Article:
The horses also associated leaving the barn as being pleasant so I used the runway to my advantage to send them to the pasture. For going outside, I taught the horses that if I opened their stall door and I was IN the doorway or entered the stall, they were to remain quietly inside.  But, if I opened the stall door completely and was NOT in the doorway, the horse could leave the stall and go out to pasture via the runway.  This allowed me to walk along the aisleway, opening stall doors as I went.  The horses weren’t let out in their herd rank, but it didn’t matter since they knew where they were going.  Though I never– fortunately–had to put it to the test, it is possible that in the event of emergency evacuation, having the horses accustomed to leaving the barn on their own and going directly into their pasture could save lives, but I would not recommend trying to evacuate a barn this way unless runway behavior was already well- established and the situation was critical.
In the summertime the horses lived in the pasture when they weren’t working.  I grained them morning and night in order to check each horse for cuts and bruises.  Since feeding was a regularly-scheduled event, the horses usually ambled on down early and grazed near the barn, in the pasture adjoining the round pen, where their feed buckets were hung on fence posts.  Three days of calling, “Blackie, dinner!” at feeding times was all it took for the horses to associate “Blackie, dinner!” with eating.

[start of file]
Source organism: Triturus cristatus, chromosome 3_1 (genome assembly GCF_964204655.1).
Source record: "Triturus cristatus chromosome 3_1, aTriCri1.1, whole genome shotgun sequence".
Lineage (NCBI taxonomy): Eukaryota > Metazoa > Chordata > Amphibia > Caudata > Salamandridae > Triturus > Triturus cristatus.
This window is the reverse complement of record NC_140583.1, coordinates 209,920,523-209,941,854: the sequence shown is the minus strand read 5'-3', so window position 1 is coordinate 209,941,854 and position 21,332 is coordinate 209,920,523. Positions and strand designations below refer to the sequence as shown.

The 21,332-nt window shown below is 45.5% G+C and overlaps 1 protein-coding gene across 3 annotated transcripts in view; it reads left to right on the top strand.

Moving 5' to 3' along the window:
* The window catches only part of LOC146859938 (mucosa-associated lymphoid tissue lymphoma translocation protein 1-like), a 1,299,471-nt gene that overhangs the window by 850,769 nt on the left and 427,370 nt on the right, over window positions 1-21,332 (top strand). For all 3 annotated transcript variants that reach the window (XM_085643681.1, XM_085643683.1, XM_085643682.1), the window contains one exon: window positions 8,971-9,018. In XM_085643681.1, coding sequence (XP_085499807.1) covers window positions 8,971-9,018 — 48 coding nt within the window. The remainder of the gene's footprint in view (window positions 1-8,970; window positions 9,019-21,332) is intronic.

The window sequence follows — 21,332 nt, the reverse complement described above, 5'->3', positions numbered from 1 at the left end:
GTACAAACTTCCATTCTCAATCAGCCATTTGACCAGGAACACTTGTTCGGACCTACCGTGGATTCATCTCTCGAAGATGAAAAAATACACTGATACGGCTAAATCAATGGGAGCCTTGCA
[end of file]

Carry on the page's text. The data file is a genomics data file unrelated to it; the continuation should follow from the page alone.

I wish I could brag about how controlled and calm my horses were at feeding time, but it would be a lie.  They were like drivers on a freeway at five p.m. on a Friday night.  When they entered the pen and claimed a bucket, I tied each horse by a rope attached to the bucket-holding fence post before doling out grain. If I didn’t do this, Blackie and the others, in order of rank, would play musical buckets in their quest for more eats, leaving Amigo, low man on the totem pole, to eat and run.
I made a foolish mistake one foggy morning when the horses were still grazing in the back pasture at breakfast time.  I strolled into the pen and swung open the outer pasture gate, then, standing in the opening, I shouted, “Blackie, dinner!” The fog cut off vision at fifty feet and sound was so muffled I wasn’t even sure my call had been heard.  Within a couple of minutes, though, the ground began to vibrate and a faint rumbling, like far-off thunder, settled into the steady drumming of hoofbeats.  Suddenly Blackie and the others emerged from the fog.  It was a moment of absolute beauty, but it was only a moment because the gate was open and in their mad scramble to claim a bucket I nearly got trampled!  After that I always closed the outer pen gate before feeding time so if the horses came running they would be forced to settle down and enter the pen (ha, ha) calmly.
Calling “Blackie, dinner!” was also a handy way to call the horses to the barn from the pasture when it wasn’t feeding time.  I tried to avoid this since the horses had been trained to expect food when they responded to the “Blackie, dinner!” call. Responding to “Blackie, dinner!” only to spy the veterinarian’s or blacksmith’s truck, brought true meaning to the phrases, “stop on a dime” and “turn tail.”  To avoid this situation I scheduled routine blacksmith or veterinary calls for first thing in the morning or last call of the work day.  That way the horses were brought inside for dinner, or everyone came inside for breakfast.  After awhile the pastured horses came in without hesitation anytime they heard the call because the good events outnumbered the bad.
So,  if you have a small herd whose members don’t change very often, and you can arrange your pasture-to-barn setup to form a runway, consider training your horses to help you out and together, you and your horses will make life a little nicer for everyone.

© 2007 Laurie Loveman